Riverbend Hot Springs celebrates 20 years in business this year! It's hard to believe that in 20 years we have gone from a bait shop to a youth hostel and now into an internationally known resort. Enjoy a few pics from our early days as a hostel. I don't think that we ever had bait and baths at the same time, but my folks always had a good sense of humor about our history. Hence the "hot minnow baths" sign above the pools. Curious WTH I'm talking about? Allow me to give a brief history lesson to our new fans:
What is now Riverbend Hot Springs was originally built by the Pierce family sometime in the 1930s or 40s. It was a small building, that the whole family lived in, and their riverside bait shack, where they sold live minnows to the many fishermen in the area. "Pierce's Minnows" later became "Smiths Minnows" in the late 70s and then my family bought it in 1988.
We were taking a little vacation/future home scouting mission and right as we were driving by, Mrs. Smith was hanging a "for sale" sign. My folks asked her to take it down and they bought our little slice of heaven right then and there. My older brother, my dad, and I would trap our own minnows in the Gila Mountains and ran our little bait shop on the Rio Grande for two years.
One fateful day, my brother was to let some of the water out of our truck tank that housed months worth of minnows. He spaced out and let all of the water out, killing all of the minnows and halting our business. It was a happy accident that turned out to be the crossroads that led my folks to following their dream of having a hot springs in T or C. They took the leap of faith, dug a well which hit 109 degree water, bought and transfered our water rights from and old school local healer "Dr. Dave Cloverleaf" and we began to pump the mineral water RIGHT INTO THE MINNOW TANKS! (we cleaned them first ;-) The famous "minnow baths" and Riverbend Hot Springs was born, January 1990.
Now, the question was, how could we make a small building and a couple of mobile homes into a hot springs destination. A friend of the family suggested that we open up a youth hostel. It is like a lodge, but for backpackers, and young international travelers. Bathrooms, kitchens, and sometimes bedrooms are shared among guests and hostels give off this feeling of welcoming community that is lacking from most hotels. Communal meals, shopping and day excursions are a commonplace and you never leave a hostel without having more friends than you came with.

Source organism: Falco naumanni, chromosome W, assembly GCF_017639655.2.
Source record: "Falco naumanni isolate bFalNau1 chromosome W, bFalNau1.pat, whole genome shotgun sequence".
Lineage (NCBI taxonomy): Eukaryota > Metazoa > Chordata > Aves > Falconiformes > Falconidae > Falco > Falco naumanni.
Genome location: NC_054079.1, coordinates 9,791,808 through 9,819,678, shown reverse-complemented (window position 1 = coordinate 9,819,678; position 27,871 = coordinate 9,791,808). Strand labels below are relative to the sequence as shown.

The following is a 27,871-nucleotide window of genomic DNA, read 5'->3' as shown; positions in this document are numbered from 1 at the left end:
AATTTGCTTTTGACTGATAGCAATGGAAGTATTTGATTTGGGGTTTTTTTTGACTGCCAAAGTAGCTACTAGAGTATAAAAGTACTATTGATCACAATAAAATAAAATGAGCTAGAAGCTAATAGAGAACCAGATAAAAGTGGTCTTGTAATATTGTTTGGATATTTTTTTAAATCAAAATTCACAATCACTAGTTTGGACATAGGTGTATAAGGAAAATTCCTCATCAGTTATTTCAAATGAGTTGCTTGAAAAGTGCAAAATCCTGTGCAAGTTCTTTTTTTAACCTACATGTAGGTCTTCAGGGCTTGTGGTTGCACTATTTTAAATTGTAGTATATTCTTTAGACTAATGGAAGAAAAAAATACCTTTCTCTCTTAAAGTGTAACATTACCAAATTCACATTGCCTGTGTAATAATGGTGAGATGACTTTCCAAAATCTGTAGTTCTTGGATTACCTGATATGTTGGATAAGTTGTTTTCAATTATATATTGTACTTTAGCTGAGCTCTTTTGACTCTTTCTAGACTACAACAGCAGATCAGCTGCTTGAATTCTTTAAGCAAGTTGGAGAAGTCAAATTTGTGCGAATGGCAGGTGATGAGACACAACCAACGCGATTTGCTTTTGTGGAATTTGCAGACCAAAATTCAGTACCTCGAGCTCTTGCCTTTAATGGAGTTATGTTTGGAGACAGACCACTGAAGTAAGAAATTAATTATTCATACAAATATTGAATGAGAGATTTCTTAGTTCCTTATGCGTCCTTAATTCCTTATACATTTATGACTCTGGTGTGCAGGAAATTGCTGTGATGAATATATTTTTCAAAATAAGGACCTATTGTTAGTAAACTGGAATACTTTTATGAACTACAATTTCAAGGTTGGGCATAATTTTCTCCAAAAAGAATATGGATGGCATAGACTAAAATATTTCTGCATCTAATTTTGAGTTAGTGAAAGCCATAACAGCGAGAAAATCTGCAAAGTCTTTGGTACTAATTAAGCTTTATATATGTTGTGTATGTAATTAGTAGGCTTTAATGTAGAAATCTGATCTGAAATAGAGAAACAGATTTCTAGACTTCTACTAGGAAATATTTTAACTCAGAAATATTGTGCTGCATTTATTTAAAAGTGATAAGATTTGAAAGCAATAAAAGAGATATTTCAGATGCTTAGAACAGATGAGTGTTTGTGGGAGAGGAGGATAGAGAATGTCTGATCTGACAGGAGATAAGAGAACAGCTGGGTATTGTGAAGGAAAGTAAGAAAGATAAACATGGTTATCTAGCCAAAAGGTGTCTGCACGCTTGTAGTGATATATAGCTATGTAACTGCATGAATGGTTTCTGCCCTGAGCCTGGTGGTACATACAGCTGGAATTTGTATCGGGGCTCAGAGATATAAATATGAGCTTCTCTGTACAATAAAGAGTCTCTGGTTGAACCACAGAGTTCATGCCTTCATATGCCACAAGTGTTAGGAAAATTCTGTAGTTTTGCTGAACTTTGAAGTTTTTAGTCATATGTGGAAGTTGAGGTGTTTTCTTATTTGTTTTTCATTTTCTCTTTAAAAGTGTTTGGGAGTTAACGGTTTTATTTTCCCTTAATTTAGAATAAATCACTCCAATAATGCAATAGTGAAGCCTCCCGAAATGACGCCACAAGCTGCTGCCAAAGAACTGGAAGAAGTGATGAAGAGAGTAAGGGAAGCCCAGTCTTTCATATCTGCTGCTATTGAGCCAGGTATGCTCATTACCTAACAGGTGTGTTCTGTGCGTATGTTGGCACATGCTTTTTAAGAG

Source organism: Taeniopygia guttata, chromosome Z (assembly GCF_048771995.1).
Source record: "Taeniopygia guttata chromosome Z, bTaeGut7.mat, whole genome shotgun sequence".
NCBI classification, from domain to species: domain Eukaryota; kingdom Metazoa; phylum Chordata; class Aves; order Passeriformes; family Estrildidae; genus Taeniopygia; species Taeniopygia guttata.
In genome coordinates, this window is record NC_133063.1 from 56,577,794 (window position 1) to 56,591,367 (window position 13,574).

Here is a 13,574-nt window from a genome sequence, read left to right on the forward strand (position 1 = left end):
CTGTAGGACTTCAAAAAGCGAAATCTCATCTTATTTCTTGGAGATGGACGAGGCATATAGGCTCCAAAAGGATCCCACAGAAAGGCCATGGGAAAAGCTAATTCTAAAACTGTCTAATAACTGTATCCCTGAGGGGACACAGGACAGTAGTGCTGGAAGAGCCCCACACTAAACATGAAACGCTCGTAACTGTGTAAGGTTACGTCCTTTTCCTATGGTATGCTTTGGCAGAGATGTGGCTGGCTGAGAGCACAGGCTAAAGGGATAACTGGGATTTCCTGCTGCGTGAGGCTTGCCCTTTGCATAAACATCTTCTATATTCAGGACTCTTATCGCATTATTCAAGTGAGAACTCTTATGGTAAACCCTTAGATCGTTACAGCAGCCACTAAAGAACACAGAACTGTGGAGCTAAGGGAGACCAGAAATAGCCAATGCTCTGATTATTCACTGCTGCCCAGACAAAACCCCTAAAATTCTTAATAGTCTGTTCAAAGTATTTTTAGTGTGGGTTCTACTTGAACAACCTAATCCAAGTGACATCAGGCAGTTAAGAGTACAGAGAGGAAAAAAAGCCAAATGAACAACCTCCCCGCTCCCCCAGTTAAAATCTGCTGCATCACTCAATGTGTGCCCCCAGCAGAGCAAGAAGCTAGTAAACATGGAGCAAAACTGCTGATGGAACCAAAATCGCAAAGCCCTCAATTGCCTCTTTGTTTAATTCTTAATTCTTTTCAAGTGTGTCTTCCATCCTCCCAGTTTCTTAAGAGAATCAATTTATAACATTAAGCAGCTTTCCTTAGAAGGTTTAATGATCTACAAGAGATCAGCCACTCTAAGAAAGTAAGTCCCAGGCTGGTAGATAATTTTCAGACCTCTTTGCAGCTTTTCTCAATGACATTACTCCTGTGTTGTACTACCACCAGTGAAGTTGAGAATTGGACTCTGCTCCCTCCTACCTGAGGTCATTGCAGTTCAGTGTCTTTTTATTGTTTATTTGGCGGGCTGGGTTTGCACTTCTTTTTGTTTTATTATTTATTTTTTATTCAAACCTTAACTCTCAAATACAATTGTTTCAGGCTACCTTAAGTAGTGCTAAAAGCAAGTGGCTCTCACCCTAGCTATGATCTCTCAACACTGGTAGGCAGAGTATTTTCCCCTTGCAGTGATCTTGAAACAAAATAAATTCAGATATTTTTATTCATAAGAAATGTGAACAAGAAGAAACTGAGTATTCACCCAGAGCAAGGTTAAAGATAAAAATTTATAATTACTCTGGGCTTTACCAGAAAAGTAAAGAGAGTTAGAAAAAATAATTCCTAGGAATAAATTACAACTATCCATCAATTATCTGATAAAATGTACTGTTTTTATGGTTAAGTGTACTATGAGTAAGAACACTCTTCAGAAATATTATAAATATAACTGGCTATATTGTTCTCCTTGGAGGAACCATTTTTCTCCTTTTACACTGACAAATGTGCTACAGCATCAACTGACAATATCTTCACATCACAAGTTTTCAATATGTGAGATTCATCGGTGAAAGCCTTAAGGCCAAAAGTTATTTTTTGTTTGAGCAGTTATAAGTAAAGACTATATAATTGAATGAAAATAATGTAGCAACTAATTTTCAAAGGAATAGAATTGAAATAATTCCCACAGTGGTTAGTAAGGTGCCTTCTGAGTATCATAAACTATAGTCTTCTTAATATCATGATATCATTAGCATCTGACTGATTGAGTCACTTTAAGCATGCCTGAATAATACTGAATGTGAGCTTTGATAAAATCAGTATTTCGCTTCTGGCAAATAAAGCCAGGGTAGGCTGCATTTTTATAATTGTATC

Besides some dormitories and semi private rooms, we had riverside hot springs in bait tanks, a couple of tipis, retrofitted trailer rooms, and a floating room on the river called "The Love Boat"! We were a quirky, unique hit waiting to be discovered. That happened when we were highlighted on the back cover of Lets Go USA in the early 90s. Soon we had guests coming from all over the world and guide books were raving about this little funky hostel on the river with hot springs. A decade of fun ensued that my parents could write several books and sitcoms on, but I'll we'll save the details for the documentary.
In 2001 the world changed as we knew it. The patriot act halted much of the international travel to the US and hostels around the country suffered. My folks knew that if they could focus on private rooms and domestic travelers, we could make it. Times were tough, but they stuck it out.
In 2006, I returned home after eight years away to take the reins from my parents. Quitting my career to take over a youth hostel in tough times may seem like it was a leap of faith, like the one my folks took in 1990, but to me, it was a no-brainer. Riverbend is so special to so many thousands of people throughout the world and I am honored and thrilled to be the new "care taker" (as my parents always liked to be called). I hope you all continue to enjoy the next 20 years as much as we enjoyed the first!